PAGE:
Coastline newsletter / 2007 edition

ISSUE 6 Feb2007

The clock is ticking ......... towards July 1.

By Gary Collyer

Incredibly, it is already over 3 months since the ICC Banking Commission voted for the adoption of the final draft of the UCP 600. In another 5 months, the first UCP 600 transactions will have been issued, advised, confirmed and, maybe, even amended or drawn under. But have you planned for the implementation as an organisation and have you considered all the implications?

Three months of intensive ICC seminars held around the world including China, Hong Kong, Thailand, Pakistan, UAE, UK, France (2 ICC HQ events) and Netherlands have demonstrated various approaches that have been, or are being, taken by banks.

For some, the decisions that need to be made as to how to structure their letter of credit operation for July 1 and beyond have been taken out of their control by the relatively small number of staff in that area i.e., the same staff must adapt to handling transactions subject to both UCP 500 and UCP 600.

Others, with larger operations, have the luxury of being able to 'split' their operation into two streams - one that will facilitate amendments and drawings for UCP 500 transactions and one that will commence with the new issuance, advising and confirmation of UCP 600 items and develop into a full offering in the weeks and months that follow July 1st.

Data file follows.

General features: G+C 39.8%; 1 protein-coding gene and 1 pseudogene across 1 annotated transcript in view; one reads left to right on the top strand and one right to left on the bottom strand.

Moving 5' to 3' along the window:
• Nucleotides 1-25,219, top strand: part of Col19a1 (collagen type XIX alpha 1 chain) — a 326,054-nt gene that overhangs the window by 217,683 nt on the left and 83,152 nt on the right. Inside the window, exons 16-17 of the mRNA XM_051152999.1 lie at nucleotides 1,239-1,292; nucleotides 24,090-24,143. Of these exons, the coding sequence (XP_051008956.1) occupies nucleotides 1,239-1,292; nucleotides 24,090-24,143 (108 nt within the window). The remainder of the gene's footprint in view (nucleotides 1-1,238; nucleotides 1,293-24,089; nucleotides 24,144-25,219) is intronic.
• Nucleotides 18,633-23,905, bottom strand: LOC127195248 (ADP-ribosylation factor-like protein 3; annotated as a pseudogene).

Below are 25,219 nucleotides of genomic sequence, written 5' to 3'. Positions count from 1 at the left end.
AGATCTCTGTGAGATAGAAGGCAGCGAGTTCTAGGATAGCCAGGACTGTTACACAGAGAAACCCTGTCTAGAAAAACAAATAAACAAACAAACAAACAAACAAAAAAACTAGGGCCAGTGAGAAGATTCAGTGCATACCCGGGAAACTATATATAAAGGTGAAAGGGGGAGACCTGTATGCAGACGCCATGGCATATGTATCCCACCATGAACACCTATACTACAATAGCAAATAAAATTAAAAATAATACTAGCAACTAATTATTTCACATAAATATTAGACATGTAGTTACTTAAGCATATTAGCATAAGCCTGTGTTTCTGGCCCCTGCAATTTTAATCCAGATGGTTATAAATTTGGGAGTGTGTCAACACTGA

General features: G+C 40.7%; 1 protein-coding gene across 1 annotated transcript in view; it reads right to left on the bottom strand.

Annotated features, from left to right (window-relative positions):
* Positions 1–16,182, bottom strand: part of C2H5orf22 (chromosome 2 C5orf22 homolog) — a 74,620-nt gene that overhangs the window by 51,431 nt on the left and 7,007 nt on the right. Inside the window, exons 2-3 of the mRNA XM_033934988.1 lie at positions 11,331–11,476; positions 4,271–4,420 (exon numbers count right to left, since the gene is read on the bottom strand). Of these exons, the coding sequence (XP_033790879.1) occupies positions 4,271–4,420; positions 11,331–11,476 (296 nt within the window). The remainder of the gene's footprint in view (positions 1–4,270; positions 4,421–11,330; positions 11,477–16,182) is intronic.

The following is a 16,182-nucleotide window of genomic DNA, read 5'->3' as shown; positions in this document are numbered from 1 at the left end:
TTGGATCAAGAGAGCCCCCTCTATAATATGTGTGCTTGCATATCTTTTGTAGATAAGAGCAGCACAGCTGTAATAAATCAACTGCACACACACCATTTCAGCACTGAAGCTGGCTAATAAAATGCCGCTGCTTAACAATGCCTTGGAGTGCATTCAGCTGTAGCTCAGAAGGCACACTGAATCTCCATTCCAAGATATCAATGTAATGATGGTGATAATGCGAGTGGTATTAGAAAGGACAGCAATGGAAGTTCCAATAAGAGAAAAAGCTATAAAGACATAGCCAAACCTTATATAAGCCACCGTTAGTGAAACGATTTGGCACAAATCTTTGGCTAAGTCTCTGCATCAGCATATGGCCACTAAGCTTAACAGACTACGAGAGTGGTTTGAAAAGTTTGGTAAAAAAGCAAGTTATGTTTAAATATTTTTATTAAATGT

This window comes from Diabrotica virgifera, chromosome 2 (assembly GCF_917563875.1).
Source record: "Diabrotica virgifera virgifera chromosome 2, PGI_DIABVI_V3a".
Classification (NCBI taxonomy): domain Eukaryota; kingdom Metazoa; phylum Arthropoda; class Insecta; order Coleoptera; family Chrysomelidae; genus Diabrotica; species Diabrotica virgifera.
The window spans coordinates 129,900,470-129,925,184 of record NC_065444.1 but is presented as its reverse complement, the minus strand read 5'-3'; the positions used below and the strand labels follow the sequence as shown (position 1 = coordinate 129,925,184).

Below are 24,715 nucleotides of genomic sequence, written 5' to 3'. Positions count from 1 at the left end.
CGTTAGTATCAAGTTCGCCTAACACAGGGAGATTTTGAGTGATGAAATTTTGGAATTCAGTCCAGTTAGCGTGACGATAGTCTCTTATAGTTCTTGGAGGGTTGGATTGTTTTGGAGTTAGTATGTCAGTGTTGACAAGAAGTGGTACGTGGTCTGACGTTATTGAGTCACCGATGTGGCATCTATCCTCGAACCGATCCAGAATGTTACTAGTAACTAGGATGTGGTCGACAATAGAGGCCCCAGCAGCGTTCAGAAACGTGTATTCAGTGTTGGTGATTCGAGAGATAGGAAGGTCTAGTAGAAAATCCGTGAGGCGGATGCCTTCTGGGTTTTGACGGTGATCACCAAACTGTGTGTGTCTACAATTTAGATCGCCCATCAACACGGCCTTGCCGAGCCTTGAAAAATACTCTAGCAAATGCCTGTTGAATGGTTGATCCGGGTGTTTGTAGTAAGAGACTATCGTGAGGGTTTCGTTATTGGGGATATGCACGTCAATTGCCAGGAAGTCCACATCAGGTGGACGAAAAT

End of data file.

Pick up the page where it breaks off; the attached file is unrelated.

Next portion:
In respect of the latter, a number of banks, especially those that operate from a number of processing offices around the world, have actually put in place a project manager to ensure that all aspects of the implementation are covered and managed from a single, consistent, source. For this type of bank, this approach certainly makes sense in order to avoid duplication of effort and the risk of issues not being covered.

Whichever choice is made, there are some pertinent issues that need to be addressed, including:

  • updating of legal agreements between the bank and its client for the issuance of the letter of credit (i.e. counter indemnity or reimbursement agreement);
  • any necessary revision of letter of credit application forms (including those offered within an electronic delivery system);
  • revision of the wording for letter of credit advices to reflect the change to, and application of, UCP 600;
  • updating of general agreements covering financing under trade instruments, which would include financing arrangements under letters of credit (e.g., establishing the basis for any financing and the conditions under which recourse may or may not apply);
  • updating of any letter of credit literature that is made available to clients;